123rd Annual Commencement Remarks
John Garvey, President of The Catholic University of America
East Portico, Basilica of the National Shrine of the Immaculate Conception
May 12, 2012
Cardinal Wuerl, Cardinal Dolan, honored guests, mothers and fathers, family members, graduates of the Class of 2012:
It is my custom to say a word to our departing graduates about one of the virtues. I have spoken in the past about big-time theological virtues like charity and hope; cardinal virtues like fortitude and prudence; and minor league virtues like mercy, constancy, benignity, and humility. To you I would like to say a word about patience.
‘Bad choice,’ you might be thinking. As virtues go it’s not heroic. It doesn’t hold a candle to charity, which St. Paul says is the greatest of all virtues. It shines weakly beside the fortitude of Hector and the justice of Aristides. Aquinas at one point even says “It seems that patience is not a virtue.1
But it is. And it’s not what you think. It is not the disposition to wait for what you want. Ted Williams was a patient hitter because he could take a few pitches to get one he liked. The same quality made him a great fisherman. Warren Buffett is a patient investor because he takes his time getting in and out of stocks. But these are skills, not virtues.
St. Monica spent 17 years praying for the conversion of her son, St. Augustine. This might seem like fishing or waiting for a stock to pan out, but I think it’s different. Patience is the disposition to await God’s grace. Monica was doing that. Ted Williams and Warren Buffett were not. Monica’s persistence in knocking on God’s door and waiting for an answer is what St. Paul meant when he said that “Love is patient . . . .”
Patience is the ground that virtue grows in. The lack of it was Othello’s undoing. He was too quick to suspect Cassio and doubt Desdemona. He did not consider that Iago might be spinning a web to catch him up. Shakespeare observes:
How poor are they that have not patience!
What wound did ever heal but by degrees?
Thou know’st we work by wit,
and not by witchcraft;
And wit depends on dilatory time.
Had Othello had Monica’s patience, his love for Desdemona would have had better soil to grow in.
I remember twenty years after the fact one of my blunders as a father. When our daughter Becky was six she announced, one morning as I frantically bundled the kids up for school, that school had been cancelled that day. I was too experienced a parent to be taken in by so simple a trick. When she became insistent I gave her a swat and told her to saddle up and get in the car. Turned out, there was no school. She has not forgotten my failure to observe due process. Nor have I. The lesson I learned that day was, hear people out. Even if you’re sure you’re right. Even if they’re six. They may have a point. Patience is the seedbed of humility, and justice.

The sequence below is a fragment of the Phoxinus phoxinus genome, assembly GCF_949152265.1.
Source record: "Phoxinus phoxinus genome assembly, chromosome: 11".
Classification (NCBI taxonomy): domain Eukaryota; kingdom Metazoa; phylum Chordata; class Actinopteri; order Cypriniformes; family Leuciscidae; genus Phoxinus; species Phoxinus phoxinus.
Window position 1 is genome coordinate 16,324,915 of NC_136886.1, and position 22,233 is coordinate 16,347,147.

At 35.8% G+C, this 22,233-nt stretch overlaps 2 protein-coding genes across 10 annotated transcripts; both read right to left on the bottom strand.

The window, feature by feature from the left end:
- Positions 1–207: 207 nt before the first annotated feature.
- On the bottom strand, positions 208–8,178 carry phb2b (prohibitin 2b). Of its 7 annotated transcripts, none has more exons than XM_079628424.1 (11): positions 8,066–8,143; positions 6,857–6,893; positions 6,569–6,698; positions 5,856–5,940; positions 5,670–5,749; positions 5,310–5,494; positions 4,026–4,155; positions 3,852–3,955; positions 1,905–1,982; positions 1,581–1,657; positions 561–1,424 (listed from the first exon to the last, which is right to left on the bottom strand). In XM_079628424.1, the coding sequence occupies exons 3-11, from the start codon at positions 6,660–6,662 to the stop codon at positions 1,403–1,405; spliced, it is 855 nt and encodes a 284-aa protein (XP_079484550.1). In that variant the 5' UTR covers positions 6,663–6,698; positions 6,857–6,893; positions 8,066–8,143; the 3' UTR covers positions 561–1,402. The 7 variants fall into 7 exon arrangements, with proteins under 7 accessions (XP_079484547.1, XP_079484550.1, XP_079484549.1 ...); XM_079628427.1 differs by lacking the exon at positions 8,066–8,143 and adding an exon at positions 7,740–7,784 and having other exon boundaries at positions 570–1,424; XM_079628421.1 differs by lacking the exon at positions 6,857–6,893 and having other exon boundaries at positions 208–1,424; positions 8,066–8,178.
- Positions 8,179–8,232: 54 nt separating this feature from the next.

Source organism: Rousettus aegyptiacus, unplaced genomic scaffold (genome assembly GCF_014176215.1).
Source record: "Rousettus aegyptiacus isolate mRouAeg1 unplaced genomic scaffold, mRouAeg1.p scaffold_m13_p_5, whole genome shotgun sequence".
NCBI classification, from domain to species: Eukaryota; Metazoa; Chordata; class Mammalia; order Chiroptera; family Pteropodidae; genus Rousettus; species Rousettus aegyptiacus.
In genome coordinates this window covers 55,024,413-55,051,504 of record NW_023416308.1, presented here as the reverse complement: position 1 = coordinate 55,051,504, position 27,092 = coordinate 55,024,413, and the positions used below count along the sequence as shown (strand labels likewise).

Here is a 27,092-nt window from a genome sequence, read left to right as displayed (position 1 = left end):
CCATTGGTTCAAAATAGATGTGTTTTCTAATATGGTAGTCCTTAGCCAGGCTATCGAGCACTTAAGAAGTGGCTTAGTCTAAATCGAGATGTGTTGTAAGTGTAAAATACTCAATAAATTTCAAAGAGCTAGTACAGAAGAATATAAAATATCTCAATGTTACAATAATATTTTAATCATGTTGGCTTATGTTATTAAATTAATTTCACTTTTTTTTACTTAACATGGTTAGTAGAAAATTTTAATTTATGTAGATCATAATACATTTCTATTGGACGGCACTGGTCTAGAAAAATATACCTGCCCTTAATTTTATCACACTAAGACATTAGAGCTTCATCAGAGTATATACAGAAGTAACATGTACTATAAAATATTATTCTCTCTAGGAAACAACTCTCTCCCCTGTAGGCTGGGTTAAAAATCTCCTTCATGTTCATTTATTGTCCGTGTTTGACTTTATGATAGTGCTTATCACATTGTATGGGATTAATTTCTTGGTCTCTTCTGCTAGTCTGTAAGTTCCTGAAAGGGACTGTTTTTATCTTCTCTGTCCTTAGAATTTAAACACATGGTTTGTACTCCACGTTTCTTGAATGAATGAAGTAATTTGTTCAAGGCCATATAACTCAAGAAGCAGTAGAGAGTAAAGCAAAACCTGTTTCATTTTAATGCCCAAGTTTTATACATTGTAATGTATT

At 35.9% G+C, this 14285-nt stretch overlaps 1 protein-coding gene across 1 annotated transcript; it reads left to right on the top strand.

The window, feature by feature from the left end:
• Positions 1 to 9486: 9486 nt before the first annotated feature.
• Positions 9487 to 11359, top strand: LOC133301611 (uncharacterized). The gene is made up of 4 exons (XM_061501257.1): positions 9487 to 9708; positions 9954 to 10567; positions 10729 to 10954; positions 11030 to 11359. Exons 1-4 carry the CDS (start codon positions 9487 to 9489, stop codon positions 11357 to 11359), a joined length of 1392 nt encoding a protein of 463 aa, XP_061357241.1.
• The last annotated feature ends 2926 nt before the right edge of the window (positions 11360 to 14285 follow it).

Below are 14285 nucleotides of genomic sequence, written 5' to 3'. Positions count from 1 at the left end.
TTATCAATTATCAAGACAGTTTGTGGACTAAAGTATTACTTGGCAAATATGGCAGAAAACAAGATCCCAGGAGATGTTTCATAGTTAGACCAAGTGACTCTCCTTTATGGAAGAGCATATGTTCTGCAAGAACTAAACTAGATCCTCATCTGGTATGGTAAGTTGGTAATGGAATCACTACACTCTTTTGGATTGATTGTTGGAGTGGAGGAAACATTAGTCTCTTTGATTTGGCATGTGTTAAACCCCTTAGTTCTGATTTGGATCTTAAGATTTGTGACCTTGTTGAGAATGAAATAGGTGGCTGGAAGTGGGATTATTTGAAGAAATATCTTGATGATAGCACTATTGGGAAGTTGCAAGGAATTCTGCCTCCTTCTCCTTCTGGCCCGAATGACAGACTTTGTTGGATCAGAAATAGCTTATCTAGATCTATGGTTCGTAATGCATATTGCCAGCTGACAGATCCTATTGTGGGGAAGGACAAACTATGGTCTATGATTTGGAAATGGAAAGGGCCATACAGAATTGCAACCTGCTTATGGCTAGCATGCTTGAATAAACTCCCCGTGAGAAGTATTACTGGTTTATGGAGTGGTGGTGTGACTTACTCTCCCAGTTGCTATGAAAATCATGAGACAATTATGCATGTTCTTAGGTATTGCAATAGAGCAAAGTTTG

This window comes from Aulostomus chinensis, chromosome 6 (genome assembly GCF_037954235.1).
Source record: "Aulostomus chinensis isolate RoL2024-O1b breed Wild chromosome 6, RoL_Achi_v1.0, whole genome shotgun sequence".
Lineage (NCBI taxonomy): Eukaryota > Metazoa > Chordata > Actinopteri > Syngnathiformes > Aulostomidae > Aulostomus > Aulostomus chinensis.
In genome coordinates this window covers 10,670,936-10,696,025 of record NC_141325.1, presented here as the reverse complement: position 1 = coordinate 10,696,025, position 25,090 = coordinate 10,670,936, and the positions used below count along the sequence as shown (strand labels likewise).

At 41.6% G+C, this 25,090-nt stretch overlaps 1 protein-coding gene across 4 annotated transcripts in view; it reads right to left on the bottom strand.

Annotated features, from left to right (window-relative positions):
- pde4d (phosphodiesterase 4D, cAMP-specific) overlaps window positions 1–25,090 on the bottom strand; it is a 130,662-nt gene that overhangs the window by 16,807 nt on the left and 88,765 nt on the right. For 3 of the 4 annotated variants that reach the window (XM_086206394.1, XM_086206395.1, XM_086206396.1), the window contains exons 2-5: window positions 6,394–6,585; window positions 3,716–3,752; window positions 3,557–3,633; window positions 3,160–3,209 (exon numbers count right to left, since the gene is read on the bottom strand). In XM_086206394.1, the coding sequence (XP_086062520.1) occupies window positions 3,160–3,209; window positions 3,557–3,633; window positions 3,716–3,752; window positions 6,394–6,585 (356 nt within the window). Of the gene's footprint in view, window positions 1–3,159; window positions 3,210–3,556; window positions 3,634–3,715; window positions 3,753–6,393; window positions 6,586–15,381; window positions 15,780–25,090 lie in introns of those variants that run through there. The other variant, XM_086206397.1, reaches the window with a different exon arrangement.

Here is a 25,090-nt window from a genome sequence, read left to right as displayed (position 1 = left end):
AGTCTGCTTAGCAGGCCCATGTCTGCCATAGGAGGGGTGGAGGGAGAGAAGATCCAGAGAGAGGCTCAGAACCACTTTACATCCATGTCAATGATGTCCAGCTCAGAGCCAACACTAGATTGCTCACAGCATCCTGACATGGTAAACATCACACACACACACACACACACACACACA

It’s not just a virtue we employ in dealing with children and spouses. When I was 16 I went to nerd camp at Cornell to study math. I was from a small town, and the other kids were from Boston and New York City. It was the first time I’d ever met anybody who was smart. I struggled to understand Riemann sums in a class that had 800’s on their SATs. I would pound my pillow in frustration at night. I didn’t go as far as Ajax and impale myself on my own slide rule. But acting on some juvenile death wish, I started smoking cigarettes. It took me several years to learn patience with my own human failings – and the more important lesson that God had a good plan for me, and it didn’t involve approximating the area underneath a curve. Patience is the ground that hope grows in. The Koran tells us “O you who believe, seek assistance through patience and prayer; surely Allah is with the patient."2
If you were graduating from another college, I might now exhort you to follow your dreams and wear sunscreen. But I will suggest something better. Commencement is the beginning of a new life, and filled with uncertainties. The two biggest are: What will I do? And whom will I do it with? Will I be a lawyer, a painter, a nurse, or a mechanical engineer? And will I marry Agnes or join the Franciscans? Have the patience to answer these questions right. Get up every morning with the disposition to await God’s grace.
Before I close I want to extend my gratitude to a few people. First, to your parents. You wouldn’t be here today without their love and generosity. I want to say a special word of thanks to our parents who are also alumni of the University. A significant number of students graduating today have at least one parent who also graduated from Catholic University and we are delighted to welcome them back to the campus.
Would all parents and spouses of graduates please stand for recognition and our communal thanks?
I am very grateful for the presence of our honorary degree recipients and our commencement speaker. You offer our students examples of commitment, leadership and generosity of self, which I hope every graduate will remember throughout his or her own life. You honor us today with your presence and we are in your debt.
Finally, my personal congratulations to each and every graduate. You join the legion of alumni of The Catholic University of America and as you leave us, you carry with you the hopes and visions of our shared history in this holy enterprise. Enjoy yourselves this weekend. You have been in school for 17 years. It’s now time to leave. But it’s been a lovely place to be, and you should enjoy the last few moments before you step out. God bless you all.
1 Summa Theologiae, IIa IIae, Q. 136.
2 Koran 2:153.